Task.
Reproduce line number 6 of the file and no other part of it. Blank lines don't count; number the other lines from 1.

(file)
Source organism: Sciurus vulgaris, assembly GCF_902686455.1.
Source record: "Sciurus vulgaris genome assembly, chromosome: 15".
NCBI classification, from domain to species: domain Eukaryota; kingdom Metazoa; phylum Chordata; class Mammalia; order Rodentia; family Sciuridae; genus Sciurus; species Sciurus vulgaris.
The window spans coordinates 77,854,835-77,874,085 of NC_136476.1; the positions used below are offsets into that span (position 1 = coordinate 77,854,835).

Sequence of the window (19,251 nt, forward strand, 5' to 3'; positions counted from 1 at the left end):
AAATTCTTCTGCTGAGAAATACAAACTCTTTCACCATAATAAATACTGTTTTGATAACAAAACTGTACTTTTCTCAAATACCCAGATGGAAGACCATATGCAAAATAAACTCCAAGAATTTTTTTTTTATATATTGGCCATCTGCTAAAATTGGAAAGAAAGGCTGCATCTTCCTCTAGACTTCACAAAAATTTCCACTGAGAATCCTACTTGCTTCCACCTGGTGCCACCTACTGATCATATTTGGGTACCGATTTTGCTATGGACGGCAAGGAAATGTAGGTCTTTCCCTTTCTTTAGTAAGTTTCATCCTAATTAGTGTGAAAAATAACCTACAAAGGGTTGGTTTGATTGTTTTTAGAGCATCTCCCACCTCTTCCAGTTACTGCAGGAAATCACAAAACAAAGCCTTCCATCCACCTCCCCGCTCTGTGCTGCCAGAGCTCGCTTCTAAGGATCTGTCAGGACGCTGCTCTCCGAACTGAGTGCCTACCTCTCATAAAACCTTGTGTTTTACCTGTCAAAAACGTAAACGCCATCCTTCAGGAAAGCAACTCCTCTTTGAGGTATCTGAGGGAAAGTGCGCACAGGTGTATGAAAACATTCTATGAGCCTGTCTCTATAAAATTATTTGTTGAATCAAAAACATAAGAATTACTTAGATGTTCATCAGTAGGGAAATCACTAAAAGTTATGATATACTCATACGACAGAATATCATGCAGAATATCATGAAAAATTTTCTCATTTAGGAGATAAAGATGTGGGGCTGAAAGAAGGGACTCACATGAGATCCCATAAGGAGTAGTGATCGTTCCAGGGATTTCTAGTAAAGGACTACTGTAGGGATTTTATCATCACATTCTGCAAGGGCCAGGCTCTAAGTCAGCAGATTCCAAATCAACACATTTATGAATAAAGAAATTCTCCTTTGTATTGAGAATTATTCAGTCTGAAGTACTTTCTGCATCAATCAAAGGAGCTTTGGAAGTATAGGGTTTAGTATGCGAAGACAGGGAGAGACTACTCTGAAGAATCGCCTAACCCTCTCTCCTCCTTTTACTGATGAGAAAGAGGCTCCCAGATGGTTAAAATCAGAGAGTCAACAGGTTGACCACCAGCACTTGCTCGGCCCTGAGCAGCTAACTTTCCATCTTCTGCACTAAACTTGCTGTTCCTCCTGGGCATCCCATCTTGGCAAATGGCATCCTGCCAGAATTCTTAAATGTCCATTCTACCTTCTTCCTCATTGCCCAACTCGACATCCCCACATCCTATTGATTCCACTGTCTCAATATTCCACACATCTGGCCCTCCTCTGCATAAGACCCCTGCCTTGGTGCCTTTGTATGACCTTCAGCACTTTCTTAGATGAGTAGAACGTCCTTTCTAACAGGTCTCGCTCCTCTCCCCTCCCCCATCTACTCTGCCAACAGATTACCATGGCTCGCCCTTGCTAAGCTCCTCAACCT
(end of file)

AAATTCTTCTGCTGAGAAATACAAACTCTTTCACCATAATAAATACTGTTTTGATAACAAAACTGTACTTTTCTCAAATACCCAGATGGAAGACCATATGCAAAATAAACTCCAAGAATTTTTTTTTTATATATTGGCCATCTGCTAAAATTGGAAAGAAAGGCTGCATCTTCCTCTAGACTTCACAAAAATTTCCACTGAGAATCCTACTTGCTTCCACCTGGTGCCACCTACTGATCATATTTGGGTACCGATTTTGCTATGGACGGCAAGGAAATGTAGGTCTTTCCCTTTCTTTAGTAAGTTTCATCCTAATTAGTGTGAAAAATAACCTACAAAGGGTTGGTTTGATTGTTTTTAGAGCATCTCCCACCTCTTCCAGTTACTGCAGGAAATCACAAAACAAAGCCTTCCATCCACCTCCCCGCTCTGTGCTGCCAGAGCTCGCTTCTAAGGATCTGTCAGGACGCTGCTCTCCGAACTGAGTGCCTACCTCTCATAAAACCTTGTGTTTTACCTGTCAAAAACGTAAACGCCATCCTTCAGGAAAGCAACTCCTCTTTGAGGTATCTGAGGGAAAGTGCGCACAGGTGTATGAAAACATTCTATGAGCCTGTCTCTATAAAATTATTTGTTGAATCAAAAACATAAGAATTACTTAGATGTTCATCAGTAGGGAAATCACTAAAAGTTATGATATACTCATACGACAGAATATCATGCAGAATATCATGAAAAATTTTCTCATTTAGGAGATAAAGATGTGGGGCTGAAAGAAGGGACTCACATGAGATCCCATAAGGAGTAGTGATCGTTCCAGGGATTTCTAGTAAAGGACTACTGTAGGGATTTTATCATCACATTCTGCAAGGGCCAGGCTCTAAGTCAGCAGATTCCAAATCAACACATTTATGAATAAAGAAATTCTCCTTTGTATTGAGAATTATTCAGTCTGAAGTACTTTCTGCATCAATCAAAGGAGCTTTGGAAGTATAGGGTTTAGTATGCGAAGACAGGGAGAGACTACTCTGAAGAATCGCCTAACCCTCTCTCCTCCTTTTACTGATGAGAAAGAGGCTCCCAGATGGTTAAAATCAGAGAGTCAACAGGTTGACCACCAGCACTTGCTCGGCCCTGAGCAGCTAACTTTCCATCTTCTGCACTAAACTTGCTGTTCCTCCTGGGCATCCCATCTTGGCAAATGGCATCCTGCCAGAATTCTTAAATGTCCATTCTACCTTCTTCCTCATTGCCCAACTCGACATCCCCACATCCTATTGATTCCACTGTCTCAATATTCCACACATCTGGCCCTCCTCTGCATAAGACCCCTGCCTTGGTGCCTTTGTATGACCTTCAGCACTTTCTTAGATGAGTAGAACGTCCTTTCTAACAGGTCTCGCTCCTCTCCCCTCCCCCATCTACTCTGCCAACAGATTACCATGGCTCGCCCTTGCTAAGCTCCTCAACCT